“We’re gone now into the roots. You’ll suckle us babes until we’re grown again, and we’ll grow full with child again,” she said. “Or until your sap is too polluted.” She moved toward the door and Corddry watched her break apart. Pieces of skin flaked like veins of bark. Topsoil spilled in a powder from the crevices as she staggered out of the room.

He slipped from the bed, stood on the memory of strength once in his legs, stopped his open mouth from shouting after her about the bottle. He heard her run down the hall toward the cellar. His book lay on the bed, the pen clipped to its back cover. Standing there he tried to remember all the poets, their words on death and eager, leaching life. They dimmed and dissolved. He thought of Glück and Rilke and Oliver and Dickey. He could nearly grasp a title, “Root-light,” from the last, but there was something else tethered to it, something that had never had a home with his heart, and he sat back down. Picked up the book and felt the waiting texture of its pages, the pebbled false leather of its covers.

He could hear no newborn cries. The quiet in the house had grown to profundity, so he wrote idle words until the words reached out to this profundity and pulled the quiet into them. He wrote of things seething beneath the dirt. The things were his past and his lovers and the night he stood on a stage and wept from the spotlight and the award placed into his strong unlined hands. In the dark, after the spotlight, a man with a forgotten name had twined around him and pushed into him and he had cried out.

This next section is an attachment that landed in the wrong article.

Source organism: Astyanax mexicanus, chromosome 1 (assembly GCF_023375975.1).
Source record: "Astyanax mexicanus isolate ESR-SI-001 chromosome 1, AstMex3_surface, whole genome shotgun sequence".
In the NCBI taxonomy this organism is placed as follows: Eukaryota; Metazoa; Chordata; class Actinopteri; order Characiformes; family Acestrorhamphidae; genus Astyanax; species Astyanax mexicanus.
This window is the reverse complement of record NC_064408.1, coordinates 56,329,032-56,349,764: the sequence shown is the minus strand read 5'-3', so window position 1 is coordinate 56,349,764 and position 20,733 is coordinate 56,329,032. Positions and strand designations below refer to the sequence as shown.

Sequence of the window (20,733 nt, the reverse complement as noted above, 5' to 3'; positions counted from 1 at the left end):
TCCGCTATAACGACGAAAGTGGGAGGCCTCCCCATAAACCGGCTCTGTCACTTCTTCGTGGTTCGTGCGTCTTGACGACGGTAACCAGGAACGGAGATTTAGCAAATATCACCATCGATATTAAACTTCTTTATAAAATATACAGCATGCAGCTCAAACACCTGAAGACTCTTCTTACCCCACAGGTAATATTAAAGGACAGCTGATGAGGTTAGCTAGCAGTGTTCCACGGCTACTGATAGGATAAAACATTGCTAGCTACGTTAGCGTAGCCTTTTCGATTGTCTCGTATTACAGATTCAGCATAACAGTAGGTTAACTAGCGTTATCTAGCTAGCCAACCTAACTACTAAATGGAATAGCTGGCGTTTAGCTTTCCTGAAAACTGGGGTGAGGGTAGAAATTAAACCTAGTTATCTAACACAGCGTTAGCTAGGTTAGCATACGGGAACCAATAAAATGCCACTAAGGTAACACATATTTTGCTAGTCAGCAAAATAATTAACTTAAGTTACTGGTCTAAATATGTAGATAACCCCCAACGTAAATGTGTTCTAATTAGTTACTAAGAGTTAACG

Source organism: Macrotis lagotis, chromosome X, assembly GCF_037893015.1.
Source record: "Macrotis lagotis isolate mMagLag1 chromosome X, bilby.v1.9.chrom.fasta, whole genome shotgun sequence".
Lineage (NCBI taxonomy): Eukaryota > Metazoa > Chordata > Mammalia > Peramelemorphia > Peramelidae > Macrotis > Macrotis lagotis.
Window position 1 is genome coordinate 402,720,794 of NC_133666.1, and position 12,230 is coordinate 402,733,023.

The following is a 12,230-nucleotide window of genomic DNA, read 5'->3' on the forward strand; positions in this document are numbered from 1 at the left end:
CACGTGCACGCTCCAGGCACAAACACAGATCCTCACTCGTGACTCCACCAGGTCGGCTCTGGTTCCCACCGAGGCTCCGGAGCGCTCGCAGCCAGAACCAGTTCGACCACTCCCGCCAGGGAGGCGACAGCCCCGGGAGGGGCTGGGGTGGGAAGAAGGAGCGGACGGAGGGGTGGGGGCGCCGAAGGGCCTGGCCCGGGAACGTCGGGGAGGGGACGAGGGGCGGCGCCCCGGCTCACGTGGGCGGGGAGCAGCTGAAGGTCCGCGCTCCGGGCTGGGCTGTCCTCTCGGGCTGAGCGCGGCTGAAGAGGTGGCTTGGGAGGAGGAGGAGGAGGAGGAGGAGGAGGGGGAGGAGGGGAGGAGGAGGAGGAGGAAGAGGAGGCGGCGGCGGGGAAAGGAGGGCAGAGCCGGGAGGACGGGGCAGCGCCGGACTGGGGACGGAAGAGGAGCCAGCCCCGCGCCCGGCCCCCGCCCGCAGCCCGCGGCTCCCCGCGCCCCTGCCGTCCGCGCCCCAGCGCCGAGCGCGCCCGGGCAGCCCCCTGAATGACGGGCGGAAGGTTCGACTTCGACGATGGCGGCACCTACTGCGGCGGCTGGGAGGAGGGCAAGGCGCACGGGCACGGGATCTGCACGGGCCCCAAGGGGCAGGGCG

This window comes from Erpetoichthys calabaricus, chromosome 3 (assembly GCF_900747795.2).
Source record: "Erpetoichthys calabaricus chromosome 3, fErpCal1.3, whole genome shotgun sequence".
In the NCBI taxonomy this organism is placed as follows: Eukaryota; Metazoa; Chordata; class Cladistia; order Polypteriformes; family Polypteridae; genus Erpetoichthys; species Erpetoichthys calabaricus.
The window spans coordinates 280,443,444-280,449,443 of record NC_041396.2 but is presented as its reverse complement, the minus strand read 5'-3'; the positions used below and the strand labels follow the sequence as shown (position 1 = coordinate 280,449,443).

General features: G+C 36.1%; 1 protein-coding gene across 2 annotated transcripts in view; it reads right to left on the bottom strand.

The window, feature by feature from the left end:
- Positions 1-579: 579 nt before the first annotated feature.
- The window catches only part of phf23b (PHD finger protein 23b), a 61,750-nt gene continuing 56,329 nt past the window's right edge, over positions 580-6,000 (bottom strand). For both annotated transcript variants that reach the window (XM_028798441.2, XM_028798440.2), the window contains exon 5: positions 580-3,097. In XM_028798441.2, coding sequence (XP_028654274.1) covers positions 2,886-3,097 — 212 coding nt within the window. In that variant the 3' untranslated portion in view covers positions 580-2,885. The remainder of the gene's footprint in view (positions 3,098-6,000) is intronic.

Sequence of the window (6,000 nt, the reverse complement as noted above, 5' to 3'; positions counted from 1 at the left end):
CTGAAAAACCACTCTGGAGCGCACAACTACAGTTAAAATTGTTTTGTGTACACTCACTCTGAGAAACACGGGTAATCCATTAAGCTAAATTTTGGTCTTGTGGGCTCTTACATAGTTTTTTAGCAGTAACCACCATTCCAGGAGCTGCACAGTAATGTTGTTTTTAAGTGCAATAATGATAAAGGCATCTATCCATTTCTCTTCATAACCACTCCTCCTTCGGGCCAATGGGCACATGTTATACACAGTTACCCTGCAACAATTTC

But he felt the words leaving him. On the page they were not quite his own. Through the half-open door, the poet saw furniture gleaming with rebirth, the walls clean as though fresh from the sawmill and the carpenter. And down the length of the house, in the kitchen, a door thrown open and the clatter of footsteps running with young voices chasing them. The spores broke free of their tethers and caterwauled into the main room. The poet leapt forward and slammed and locked the door, upon which tiny fists rained with round lisped shouts of “Mister! Mister!” and “Play with us!”

He said nothing. He wrote the words “Root-Light” at the top of a new page and sat there for hours. Three of the children—which one was Willa?—gathered outside the window, taking it in turns to sit on the tire swings and keep watch over the poet. The sun was slowly sucked into the west again until the words would no longer come.

By morning, the fists against the door and the window were heavier. Still the words left him, and the taste of his lovers’ skins left him. He could only narrate himself. The children remained in their patience,

Already the lisps had faded

From their pleas and imprecations,

The gentle promises pulsing in the twins’ hunger, the six voices.

Already the poet felt his blood singing to them, vocal with compulsion

And sticky with sap.

He pressed the pen, he pushed the black ink around, but the words left the page.

Originally published in Shadows & Tall Trees 7, edited by Michael Kelly.

About the Author

Michael Wehunt lives in the lost city of Atlanta, where he wishes he had more time to read. His fiction has appeared in Electric Literature’s Recommended Reading, Cemetery Dance, and multiple best-of-the-year anthologies. His debut collection, Greener Pastures, was shortlisted for the IAFA Crawford Award and nominated for a Shirley Jackson Award. You can find him online at